He was given the death penalty, but Knight was one of those guys who really thought through what they were going to say. So much so that he went onto internet forums and sent letters asking for jokes he could use in his final words. He got almost 1300 suggestions!
And what did he go with: “I said I was going to tell a joke. Death has set me free. That’s the biggest joke. I deserve this. And the other joke is that I am not Patrick Bryan Knight and y’all can’t stop this execution now.”
1300 suggestions, and he went with his own terrible joke. Even the Houston Chronicle ran the headline “joke not funny as condemned killer executed in near tears”. Talk about dying on stage!
Clarence Ray Allen
Clarence Ray Allen was a dangerous man. While serving a life sentence for one murder, he was convicted of organizing the deaths of three more people from behind bars. In his final years, he re-connected with his Native American heritage, and his last words which the warden read out following his execution by lethal injection were:
“My last words will be, Hokahey, it's a good day to die!”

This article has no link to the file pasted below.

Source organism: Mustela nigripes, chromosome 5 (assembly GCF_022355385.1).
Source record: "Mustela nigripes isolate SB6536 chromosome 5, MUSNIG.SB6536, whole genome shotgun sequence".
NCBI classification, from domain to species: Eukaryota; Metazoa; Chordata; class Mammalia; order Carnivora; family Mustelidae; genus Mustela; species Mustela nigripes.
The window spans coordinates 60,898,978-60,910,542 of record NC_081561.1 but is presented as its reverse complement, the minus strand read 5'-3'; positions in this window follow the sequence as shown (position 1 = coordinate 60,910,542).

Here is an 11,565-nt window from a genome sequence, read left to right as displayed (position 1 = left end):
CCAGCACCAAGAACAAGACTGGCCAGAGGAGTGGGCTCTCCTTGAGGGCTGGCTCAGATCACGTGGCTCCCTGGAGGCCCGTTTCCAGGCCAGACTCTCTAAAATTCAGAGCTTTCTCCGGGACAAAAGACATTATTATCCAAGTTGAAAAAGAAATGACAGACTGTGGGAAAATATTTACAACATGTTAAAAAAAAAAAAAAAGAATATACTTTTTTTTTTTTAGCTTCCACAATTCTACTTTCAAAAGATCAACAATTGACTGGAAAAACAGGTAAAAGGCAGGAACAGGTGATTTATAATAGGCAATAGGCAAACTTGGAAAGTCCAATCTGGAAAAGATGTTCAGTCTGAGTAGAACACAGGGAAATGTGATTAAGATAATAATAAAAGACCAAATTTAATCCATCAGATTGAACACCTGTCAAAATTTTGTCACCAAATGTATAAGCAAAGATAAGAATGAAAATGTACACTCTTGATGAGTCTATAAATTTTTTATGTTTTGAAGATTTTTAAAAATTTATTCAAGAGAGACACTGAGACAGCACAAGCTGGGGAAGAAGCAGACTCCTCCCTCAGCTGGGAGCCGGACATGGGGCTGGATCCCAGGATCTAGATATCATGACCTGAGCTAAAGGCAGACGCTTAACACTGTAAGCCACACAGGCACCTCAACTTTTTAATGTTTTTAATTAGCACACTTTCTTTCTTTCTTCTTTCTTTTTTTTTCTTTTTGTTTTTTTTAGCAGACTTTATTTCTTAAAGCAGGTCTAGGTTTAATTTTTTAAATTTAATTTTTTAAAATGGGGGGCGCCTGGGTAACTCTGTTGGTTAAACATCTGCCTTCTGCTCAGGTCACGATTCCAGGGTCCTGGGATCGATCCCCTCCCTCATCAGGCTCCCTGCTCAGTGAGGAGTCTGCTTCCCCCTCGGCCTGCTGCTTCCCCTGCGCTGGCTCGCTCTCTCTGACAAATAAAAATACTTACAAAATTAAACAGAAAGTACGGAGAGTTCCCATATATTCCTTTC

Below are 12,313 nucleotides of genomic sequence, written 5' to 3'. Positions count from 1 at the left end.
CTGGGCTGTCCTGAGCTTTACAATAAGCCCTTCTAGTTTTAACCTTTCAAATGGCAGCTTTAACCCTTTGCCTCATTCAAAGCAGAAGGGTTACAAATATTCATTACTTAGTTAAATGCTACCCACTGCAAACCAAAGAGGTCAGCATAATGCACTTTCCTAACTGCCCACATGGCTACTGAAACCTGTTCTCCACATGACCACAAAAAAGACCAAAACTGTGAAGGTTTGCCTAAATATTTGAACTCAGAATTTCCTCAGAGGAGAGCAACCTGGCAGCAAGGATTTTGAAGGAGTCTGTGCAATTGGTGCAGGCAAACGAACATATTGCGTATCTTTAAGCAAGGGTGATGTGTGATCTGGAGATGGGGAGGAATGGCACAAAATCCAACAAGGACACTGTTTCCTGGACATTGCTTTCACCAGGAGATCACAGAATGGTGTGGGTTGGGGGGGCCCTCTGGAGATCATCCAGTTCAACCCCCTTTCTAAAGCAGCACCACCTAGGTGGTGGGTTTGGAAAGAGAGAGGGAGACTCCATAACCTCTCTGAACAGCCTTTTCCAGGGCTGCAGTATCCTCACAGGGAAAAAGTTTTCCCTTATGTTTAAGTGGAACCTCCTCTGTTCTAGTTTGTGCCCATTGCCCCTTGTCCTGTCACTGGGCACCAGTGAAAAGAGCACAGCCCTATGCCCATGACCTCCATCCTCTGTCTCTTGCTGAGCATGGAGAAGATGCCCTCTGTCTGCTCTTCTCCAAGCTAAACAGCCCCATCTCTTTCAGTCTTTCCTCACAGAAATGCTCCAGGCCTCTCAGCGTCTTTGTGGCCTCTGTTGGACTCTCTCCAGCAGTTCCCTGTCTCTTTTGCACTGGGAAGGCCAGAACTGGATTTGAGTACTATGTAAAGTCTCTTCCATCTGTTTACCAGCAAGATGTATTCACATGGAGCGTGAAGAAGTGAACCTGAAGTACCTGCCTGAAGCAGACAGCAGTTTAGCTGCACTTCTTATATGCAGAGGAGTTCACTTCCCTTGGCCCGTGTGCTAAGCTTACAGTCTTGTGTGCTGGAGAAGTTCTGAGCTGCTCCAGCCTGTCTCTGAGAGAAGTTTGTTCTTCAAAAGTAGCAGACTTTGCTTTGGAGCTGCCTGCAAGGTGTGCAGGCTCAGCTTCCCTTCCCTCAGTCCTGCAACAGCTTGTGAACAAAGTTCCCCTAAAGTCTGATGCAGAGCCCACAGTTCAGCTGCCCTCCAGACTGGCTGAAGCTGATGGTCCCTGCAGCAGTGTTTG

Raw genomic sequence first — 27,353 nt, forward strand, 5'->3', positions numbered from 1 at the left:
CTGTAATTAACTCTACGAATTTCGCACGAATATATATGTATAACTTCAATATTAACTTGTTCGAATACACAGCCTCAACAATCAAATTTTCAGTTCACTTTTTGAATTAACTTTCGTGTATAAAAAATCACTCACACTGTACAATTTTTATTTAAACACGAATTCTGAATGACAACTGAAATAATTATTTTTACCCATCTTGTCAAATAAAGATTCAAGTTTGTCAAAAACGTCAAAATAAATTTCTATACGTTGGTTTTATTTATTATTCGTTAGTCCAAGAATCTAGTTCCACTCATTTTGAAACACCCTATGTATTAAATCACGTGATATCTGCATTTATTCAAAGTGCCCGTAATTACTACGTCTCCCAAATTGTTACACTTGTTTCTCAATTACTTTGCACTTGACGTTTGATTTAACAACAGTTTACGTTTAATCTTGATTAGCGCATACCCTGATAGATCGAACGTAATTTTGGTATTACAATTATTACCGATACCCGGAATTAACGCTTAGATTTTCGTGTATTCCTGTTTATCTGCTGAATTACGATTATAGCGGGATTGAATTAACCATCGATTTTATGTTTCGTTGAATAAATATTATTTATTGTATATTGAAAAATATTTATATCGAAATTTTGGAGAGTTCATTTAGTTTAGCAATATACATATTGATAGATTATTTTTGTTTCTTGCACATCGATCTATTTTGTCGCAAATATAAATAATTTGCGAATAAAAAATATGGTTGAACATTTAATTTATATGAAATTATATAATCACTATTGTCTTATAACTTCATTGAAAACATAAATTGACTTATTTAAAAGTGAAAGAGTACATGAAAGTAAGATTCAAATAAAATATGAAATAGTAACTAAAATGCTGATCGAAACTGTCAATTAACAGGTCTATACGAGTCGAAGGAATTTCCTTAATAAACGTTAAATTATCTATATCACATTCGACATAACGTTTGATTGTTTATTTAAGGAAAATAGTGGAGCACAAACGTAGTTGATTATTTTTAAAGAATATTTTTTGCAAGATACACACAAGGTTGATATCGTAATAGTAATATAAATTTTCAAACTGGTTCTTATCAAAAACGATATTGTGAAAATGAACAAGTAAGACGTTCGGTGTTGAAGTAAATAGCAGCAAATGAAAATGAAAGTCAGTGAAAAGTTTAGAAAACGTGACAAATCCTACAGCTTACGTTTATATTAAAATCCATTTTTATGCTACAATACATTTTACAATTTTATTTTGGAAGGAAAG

Roughly translated, ‘Hokahey’ is an exclamation like “let’s do it!”, but there have been misconceptions in the past that it meant ‘it’s a good day to die.’ Here, it looks like Allen accidentally misunderstood his own dying speech. Oops.
Robert Charles Comer
Sports fans often boast that their teams are their lives. It’s enough to start fights and riots. But would your final words go as a shoutout to your favorite team? They would if you were Robert Charles Comer. Convicted of multiple capital crimes such as murder, Comer was given the death penalty in 1988.
In 2007, prior to being administered the lethal injection, he was asked for a final statement. He said, quite simply: “Go Raiders”.
Probably worth noting that Comer was an Arizona citizen. However, the Oakland Raiders, now known as the Las Vegas Raiders, were never Arizona’s home team. It’s an interesting way to spend your last breath!
Practicing witchcraft today is more associated with burning sage around your house and having a real crystal fetish. But back in the Salem Witch Trials of 1692, practicing witchcraft was a notion that carried the death penalty.